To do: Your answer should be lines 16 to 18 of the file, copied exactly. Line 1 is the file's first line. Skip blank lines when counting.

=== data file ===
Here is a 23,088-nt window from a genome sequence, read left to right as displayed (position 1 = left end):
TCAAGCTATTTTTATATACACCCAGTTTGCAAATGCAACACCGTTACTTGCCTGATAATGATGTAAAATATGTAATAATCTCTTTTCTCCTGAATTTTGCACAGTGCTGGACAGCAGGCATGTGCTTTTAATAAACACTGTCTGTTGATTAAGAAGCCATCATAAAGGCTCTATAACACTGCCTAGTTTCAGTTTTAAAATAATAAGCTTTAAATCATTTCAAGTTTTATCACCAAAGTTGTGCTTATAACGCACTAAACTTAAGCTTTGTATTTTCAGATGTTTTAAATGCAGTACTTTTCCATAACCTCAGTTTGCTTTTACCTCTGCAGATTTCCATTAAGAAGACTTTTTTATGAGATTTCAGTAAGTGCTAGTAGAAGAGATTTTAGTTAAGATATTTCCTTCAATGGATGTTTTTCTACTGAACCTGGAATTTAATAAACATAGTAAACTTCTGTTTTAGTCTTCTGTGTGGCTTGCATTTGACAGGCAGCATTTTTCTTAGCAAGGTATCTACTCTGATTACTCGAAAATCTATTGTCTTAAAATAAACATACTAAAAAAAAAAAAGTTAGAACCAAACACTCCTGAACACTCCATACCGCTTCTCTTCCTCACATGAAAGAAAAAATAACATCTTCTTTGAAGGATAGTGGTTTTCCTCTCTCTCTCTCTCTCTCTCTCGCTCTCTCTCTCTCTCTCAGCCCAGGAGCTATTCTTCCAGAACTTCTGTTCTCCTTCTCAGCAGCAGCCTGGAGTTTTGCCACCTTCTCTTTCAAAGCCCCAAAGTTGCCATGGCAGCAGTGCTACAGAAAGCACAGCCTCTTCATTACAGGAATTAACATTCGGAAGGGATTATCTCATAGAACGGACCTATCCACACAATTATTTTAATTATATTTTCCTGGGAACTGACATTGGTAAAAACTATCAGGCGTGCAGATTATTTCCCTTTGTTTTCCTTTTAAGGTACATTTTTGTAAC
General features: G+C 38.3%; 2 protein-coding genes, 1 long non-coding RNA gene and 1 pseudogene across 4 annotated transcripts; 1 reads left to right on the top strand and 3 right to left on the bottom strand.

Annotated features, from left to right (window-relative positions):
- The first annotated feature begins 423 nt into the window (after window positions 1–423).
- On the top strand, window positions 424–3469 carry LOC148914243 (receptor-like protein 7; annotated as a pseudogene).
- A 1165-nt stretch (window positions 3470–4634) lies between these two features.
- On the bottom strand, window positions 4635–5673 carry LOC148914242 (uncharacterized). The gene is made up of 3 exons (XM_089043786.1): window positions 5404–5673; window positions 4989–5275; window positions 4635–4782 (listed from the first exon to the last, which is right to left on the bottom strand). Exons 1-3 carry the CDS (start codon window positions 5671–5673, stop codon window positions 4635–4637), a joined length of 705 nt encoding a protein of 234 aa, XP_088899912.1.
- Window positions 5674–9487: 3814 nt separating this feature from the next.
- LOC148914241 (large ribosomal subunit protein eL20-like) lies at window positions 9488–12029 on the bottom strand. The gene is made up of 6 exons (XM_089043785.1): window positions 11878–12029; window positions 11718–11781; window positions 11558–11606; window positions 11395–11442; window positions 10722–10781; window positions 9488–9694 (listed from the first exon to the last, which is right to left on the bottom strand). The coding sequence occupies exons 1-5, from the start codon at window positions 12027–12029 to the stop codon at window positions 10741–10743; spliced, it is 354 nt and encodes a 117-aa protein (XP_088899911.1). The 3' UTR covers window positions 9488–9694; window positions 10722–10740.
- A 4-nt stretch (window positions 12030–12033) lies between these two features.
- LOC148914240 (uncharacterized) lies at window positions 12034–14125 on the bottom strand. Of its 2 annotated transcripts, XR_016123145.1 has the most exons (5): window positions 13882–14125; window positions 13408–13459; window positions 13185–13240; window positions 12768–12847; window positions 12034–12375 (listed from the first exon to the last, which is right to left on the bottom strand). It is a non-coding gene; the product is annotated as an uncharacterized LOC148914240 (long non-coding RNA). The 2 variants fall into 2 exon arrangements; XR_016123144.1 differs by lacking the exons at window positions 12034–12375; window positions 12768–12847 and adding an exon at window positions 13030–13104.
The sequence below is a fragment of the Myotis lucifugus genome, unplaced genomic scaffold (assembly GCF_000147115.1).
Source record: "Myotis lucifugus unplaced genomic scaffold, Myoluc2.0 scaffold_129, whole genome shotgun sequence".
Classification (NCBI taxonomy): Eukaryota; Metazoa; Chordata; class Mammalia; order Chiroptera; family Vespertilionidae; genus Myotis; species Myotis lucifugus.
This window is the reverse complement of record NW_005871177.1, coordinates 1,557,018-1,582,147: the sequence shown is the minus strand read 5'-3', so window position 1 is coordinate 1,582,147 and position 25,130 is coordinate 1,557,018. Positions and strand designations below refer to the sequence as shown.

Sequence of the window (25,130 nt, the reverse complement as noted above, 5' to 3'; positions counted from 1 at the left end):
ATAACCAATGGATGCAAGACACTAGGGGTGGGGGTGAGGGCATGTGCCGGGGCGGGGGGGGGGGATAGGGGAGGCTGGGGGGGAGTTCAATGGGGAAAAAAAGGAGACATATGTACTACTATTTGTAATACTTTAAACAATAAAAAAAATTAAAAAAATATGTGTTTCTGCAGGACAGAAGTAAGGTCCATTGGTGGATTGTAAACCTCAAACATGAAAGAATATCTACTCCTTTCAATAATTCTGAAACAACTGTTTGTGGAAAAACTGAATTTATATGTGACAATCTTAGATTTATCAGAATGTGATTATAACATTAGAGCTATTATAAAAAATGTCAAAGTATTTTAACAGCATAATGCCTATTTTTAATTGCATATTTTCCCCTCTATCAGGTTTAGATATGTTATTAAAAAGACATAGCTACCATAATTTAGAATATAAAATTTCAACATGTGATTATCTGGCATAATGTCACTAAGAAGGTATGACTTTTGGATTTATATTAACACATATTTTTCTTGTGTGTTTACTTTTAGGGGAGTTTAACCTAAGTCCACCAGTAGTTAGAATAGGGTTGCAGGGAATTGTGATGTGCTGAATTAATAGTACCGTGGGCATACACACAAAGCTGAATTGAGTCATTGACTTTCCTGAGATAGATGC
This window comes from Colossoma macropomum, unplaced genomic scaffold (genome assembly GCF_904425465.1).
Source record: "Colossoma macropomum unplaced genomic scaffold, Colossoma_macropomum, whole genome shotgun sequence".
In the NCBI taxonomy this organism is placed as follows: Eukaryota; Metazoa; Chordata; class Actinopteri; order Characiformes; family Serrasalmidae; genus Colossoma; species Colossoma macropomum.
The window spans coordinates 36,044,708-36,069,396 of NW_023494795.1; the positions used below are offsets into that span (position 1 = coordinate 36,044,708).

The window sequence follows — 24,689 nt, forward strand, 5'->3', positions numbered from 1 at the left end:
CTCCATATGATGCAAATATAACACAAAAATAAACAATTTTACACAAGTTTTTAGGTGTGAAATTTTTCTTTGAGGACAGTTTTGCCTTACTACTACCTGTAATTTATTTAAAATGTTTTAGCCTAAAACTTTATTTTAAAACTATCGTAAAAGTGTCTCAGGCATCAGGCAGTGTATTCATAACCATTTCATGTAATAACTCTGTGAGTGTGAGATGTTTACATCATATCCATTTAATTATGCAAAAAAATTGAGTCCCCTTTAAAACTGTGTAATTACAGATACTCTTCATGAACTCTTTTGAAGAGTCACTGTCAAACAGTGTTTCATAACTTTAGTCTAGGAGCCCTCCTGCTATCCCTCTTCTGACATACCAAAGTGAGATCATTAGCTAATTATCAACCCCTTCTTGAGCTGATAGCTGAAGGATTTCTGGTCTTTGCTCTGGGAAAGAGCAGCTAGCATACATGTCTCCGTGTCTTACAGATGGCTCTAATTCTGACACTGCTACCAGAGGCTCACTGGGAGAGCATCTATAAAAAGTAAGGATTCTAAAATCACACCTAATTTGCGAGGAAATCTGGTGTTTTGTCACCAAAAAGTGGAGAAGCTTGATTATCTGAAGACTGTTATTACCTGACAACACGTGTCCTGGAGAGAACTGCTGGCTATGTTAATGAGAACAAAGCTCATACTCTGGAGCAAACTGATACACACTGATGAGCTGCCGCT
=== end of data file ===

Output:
This window is the reverse complement of record NW_005871177.1, coordinates 1,557,018-1,582,147: the sequence shown is the minus strand read 5'-3', so window position 1 is coordinate 1,582,147 and position 25,130 is coordinate 1,557,018. Positions and strand designations below refer to the sequence as shown.

Sequence of the window (25,130 nt, the reverse complement as noted above, 5' to 3'; positions counted from 1 at the left end):
ATAACCAATGGATGCAAGACACTAGGGGTGGGGGTGAGGGCATGTGCCGGGGCGGGGGGGGGGGATAGGGGAGGCTGGGGGGGAGTTCAATGGGGAAAAAAAGGAGACATATGTACTACTATTTGTAATACTTTAAACAATAAAAAAAATTAAAAAAATATGTGTTTCTGCAGGACAGAAGTAAGGTCCATTGGTGGATTGTAAACCTCAAACATGAAAGAATATCTACTCCTTTCAATAATTCTGAAACAACTGTTTGTGGAAAAACTGAATTTATATGTGACAATCTTAGATTTATCAGAATGTGATTATAACATTAGAGCTATTATAAAAAATGTCAAAGTATTTTAACAGCATAATGCCTATTTTTAATTGCATATTTTCCCCTCTATCAGGTTTAGATATGTTATTAAAAAGACATAGCTACCATAATTTAGAATATAAAATTTCAACATGTGATTATCTGGCATAATGTCACTAAGAAGGTATGACTTTTGGATTTATATTAACACATATTTTTCTTGTGTGTTTACTTTTAGGGGAGTTTAACCTAAGTCCACCAGTAGTTAGAATAGGGTTGCAGGGAATTGTGATGTGCTGAATTAATAGTACCGTGGGCATACACACAAAGCTGAATTGAGTCATTGACTTTCCTGAGATAGATGC